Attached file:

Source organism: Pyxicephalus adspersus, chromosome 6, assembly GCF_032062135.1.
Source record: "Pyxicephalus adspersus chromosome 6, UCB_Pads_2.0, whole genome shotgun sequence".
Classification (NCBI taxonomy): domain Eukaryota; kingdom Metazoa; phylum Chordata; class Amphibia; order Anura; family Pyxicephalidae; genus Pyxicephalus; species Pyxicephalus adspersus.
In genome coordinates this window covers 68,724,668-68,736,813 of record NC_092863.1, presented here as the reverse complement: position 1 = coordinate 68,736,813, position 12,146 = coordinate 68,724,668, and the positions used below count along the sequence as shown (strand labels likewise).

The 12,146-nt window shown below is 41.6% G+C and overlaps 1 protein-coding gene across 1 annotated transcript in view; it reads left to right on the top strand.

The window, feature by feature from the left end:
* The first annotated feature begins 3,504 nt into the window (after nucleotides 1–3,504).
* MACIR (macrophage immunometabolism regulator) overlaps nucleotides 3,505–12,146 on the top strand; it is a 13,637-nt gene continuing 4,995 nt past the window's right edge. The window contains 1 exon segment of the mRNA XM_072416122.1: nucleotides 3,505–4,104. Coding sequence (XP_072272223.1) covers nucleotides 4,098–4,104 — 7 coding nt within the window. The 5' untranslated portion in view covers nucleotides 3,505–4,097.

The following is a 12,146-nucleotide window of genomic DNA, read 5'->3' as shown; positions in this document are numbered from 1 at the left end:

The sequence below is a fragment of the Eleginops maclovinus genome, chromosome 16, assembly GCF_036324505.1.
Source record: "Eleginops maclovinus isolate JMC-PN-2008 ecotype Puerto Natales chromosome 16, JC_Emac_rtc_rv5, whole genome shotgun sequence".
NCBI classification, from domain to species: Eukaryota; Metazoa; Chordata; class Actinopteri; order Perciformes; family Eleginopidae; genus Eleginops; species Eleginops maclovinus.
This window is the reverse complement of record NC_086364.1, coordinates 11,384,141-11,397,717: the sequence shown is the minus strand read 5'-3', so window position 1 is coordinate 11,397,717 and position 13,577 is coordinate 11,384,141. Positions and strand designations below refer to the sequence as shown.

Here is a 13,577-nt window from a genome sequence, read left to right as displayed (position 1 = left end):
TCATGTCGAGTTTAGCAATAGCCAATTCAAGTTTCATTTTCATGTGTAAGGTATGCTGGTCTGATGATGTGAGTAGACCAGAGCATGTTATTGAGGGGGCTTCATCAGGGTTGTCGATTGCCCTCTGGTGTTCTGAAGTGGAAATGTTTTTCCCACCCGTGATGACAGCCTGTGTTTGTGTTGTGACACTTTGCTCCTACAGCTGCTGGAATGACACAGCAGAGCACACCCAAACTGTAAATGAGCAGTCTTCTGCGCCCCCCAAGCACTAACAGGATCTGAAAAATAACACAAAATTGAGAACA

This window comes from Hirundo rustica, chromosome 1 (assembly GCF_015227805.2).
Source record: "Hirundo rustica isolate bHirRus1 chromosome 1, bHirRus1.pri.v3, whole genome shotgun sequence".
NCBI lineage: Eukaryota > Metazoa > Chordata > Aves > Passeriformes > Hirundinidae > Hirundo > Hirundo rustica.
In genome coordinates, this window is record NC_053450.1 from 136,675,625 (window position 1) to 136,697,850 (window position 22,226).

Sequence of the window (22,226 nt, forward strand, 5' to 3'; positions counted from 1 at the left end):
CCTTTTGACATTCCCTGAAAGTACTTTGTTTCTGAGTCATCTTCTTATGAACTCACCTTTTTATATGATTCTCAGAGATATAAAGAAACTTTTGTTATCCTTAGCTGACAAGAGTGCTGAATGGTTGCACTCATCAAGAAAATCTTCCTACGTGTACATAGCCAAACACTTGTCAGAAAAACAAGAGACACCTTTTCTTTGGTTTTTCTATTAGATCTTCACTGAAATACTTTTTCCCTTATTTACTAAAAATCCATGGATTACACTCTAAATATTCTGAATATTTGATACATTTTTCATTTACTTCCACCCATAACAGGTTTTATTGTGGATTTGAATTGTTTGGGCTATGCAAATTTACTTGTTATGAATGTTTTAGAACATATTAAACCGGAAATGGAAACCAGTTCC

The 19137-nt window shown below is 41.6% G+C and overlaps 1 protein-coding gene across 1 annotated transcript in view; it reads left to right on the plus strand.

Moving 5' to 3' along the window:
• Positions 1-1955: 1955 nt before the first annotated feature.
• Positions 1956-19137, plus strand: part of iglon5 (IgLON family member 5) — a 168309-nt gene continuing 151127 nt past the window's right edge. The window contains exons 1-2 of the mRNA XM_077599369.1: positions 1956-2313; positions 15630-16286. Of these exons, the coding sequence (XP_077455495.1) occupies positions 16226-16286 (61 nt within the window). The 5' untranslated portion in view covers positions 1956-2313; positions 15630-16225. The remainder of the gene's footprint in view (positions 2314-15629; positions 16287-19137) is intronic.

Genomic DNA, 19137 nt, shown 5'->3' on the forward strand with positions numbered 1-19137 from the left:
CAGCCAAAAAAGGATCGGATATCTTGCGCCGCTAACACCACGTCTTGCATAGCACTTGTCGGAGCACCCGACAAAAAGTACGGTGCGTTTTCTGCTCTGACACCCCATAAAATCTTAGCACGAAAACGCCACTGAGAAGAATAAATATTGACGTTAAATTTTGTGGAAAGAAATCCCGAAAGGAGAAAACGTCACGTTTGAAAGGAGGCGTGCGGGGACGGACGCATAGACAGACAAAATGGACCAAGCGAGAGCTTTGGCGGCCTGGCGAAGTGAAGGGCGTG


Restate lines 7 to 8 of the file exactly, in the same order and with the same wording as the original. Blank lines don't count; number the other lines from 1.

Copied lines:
* The first annotated feature begins 3,504 nt into the window (after nucleotides 1–3,504).
* MACIR (macrophage immunometabolism regulator) overlaps nucleotides 3,505–12,146 on the top strand; it is a 13,637-nt gene continuing 4,995 nt past the window's right edge. The window contains 1 exon segment of the mRNA XM_072416122.1: nucleotides 3,505–4,104. Coding sequence (XP_072272223.1) covers nucleotides 4,098–4,104 — 7 coding nt within the window. The 5' untranslated portion in view covers nucleotides 3,505–4,097.